When the security folks were making their 2011 predictions, there was one outcome they all missed (well, at least the predictions I saw): that law enforcement would actually make major crackdowns on cyber criminals. Zeus and Rustock were taken down. Hackers were arrested. And the latest news comes from the FBI, which announced the dismantling of an international cyber ring that infected millions of computers.
Named "Operation Ghost Click," the action is being called the largest Internet criminal takedown in history by some. According to the FBI release:
Top 10 Cyber Security Threats of 2011 and Beyond
The next decade portends new threats that surpass those of years past in both intensity and impact.
Beginning in 2007, the cyber ring used a class of malware called DNSChanger to infect approximately 4 million computers in more than 100 countries. There were about 500,000 infections in the U.S., including computers belonging to individuals, businesses, and government agencies such as NASA. The thieves were able to manipulate Internet advertising to generate at least $14 million in illicit fees. In some cases, the malware had the additional effect of preventing users' anti-virus software and operating systems from updating, thereby exposing infected machines to even more malicious software.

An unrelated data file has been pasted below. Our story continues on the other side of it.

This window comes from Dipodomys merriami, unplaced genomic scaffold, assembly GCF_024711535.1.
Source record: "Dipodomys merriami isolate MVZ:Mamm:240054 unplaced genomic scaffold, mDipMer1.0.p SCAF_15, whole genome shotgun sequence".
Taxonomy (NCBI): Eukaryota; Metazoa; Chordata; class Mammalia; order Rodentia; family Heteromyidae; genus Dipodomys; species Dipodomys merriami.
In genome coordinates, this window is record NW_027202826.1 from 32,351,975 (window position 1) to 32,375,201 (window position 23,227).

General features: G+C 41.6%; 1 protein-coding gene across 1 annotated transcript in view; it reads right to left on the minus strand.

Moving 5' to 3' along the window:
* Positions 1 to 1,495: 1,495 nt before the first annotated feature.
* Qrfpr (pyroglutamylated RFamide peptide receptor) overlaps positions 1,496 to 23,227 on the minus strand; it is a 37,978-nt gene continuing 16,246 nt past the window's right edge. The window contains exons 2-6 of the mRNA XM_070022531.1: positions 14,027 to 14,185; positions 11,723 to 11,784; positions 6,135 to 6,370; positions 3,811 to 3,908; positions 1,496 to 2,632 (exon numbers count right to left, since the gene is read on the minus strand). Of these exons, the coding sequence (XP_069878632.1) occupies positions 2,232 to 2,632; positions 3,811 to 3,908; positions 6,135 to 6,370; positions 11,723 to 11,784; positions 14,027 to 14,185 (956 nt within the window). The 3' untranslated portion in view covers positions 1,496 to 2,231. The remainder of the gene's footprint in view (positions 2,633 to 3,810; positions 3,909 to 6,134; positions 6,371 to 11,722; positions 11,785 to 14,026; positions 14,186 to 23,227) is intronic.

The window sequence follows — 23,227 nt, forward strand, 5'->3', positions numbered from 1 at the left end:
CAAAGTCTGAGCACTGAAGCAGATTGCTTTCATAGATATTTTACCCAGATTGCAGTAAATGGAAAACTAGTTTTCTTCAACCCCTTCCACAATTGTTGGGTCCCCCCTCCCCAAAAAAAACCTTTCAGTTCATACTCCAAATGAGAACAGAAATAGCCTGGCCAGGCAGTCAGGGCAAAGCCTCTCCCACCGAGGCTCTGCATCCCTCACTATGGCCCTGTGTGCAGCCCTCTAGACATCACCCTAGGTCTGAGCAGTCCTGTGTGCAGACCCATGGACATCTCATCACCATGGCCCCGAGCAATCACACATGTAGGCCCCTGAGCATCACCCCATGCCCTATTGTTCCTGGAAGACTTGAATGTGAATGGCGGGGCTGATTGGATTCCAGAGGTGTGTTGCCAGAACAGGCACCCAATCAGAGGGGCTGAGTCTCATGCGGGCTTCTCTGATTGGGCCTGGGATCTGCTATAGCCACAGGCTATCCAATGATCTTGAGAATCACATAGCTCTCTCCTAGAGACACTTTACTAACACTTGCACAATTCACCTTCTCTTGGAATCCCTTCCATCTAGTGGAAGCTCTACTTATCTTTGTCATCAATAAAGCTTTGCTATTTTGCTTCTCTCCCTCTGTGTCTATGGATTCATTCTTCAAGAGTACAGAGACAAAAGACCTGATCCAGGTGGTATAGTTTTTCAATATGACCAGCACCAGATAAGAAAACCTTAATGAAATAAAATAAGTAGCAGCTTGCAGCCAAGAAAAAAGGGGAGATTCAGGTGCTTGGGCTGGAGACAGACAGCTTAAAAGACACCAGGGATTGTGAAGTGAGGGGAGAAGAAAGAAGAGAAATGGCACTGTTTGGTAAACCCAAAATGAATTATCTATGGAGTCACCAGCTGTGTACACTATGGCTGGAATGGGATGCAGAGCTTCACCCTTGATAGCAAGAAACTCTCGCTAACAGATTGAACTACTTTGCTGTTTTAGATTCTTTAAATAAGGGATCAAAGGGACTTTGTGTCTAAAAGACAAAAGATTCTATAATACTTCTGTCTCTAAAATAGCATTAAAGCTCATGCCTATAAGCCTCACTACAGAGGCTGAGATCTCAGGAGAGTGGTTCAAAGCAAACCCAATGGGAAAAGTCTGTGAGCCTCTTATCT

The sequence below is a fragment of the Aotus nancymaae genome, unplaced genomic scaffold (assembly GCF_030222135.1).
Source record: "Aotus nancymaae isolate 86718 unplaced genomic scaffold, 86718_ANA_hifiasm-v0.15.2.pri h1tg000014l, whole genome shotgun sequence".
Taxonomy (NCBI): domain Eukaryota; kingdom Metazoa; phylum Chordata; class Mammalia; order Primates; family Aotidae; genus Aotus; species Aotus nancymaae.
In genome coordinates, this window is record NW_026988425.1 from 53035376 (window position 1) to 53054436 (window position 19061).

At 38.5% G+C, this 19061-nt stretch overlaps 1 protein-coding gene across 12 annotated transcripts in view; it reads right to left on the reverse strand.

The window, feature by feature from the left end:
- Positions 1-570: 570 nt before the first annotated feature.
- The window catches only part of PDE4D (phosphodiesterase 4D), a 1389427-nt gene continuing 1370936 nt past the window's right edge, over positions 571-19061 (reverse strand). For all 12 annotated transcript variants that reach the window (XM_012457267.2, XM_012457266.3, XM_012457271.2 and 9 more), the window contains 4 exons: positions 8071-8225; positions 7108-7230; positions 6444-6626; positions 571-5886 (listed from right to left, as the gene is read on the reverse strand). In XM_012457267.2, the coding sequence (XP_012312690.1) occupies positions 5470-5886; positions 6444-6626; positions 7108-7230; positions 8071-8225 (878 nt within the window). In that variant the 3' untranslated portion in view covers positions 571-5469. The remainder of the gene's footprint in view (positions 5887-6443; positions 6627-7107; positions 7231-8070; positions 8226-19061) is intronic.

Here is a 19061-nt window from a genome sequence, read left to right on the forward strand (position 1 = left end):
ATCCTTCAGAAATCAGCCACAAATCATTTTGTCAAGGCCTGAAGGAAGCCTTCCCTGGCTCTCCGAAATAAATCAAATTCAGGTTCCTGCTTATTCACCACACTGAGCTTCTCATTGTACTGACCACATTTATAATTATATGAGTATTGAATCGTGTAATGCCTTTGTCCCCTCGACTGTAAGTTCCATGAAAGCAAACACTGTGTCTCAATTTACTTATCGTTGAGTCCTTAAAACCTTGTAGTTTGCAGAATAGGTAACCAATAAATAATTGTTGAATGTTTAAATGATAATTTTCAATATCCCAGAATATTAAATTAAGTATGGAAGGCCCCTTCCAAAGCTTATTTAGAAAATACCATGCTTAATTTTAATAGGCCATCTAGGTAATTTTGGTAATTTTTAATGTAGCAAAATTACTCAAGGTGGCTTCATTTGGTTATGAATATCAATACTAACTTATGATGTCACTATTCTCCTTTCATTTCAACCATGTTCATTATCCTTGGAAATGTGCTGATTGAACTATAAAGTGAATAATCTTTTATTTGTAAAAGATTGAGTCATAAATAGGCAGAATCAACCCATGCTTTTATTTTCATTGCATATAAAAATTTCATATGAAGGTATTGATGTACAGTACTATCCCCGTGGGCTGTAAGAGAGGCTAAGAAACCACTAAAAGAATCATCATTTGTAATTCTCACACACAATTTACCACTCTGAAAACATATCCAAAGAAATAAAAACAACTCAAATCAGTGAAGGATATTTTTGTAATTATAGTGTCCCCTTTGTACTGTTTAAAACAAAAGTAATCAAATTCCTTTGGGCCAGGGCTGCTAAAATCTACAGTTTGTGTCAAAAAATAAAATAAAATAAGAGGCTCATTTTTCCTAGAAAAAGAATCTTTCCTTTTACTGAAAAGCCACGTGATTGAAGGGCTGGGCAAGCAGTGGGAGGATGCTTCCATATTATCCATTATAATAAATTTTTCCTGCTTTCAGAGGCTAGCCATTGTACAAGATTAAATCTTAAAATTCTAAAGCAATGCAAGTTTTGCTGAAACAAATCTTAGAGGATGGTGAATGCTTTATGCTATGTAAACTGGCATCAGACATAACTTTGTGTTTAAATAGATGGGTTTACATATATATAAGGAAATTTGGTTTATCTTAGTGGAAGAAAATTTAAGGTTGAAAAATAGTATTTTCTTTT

In response to the announcement, Mike Paquette, chief strategy officer, Corero Network Security, explained things in a bit more detail:
While this attack is noteworthy for its use of a maintained set of rogue DNS servers, the method that it used to infect consumers' computers is very common. ... Users were tricked into installing the malware on their systems, often under the guise of installing new video viewing software, called "codecs" necessary to watch some content from an infected site. ...
Supposedly, the criminals set up fake sites to mimic Netflix, Amazon, iTunes and other popular retail sites. Obviously, this takedown isn't the end of phony sites, but Operation Ghost Click may have prevented millions of computer infections as we move into the holiday shopping season. Since many employees will use their work computers (or home computers hooked up to the company network), Paquette offers some basic security steps that should be shared with staff: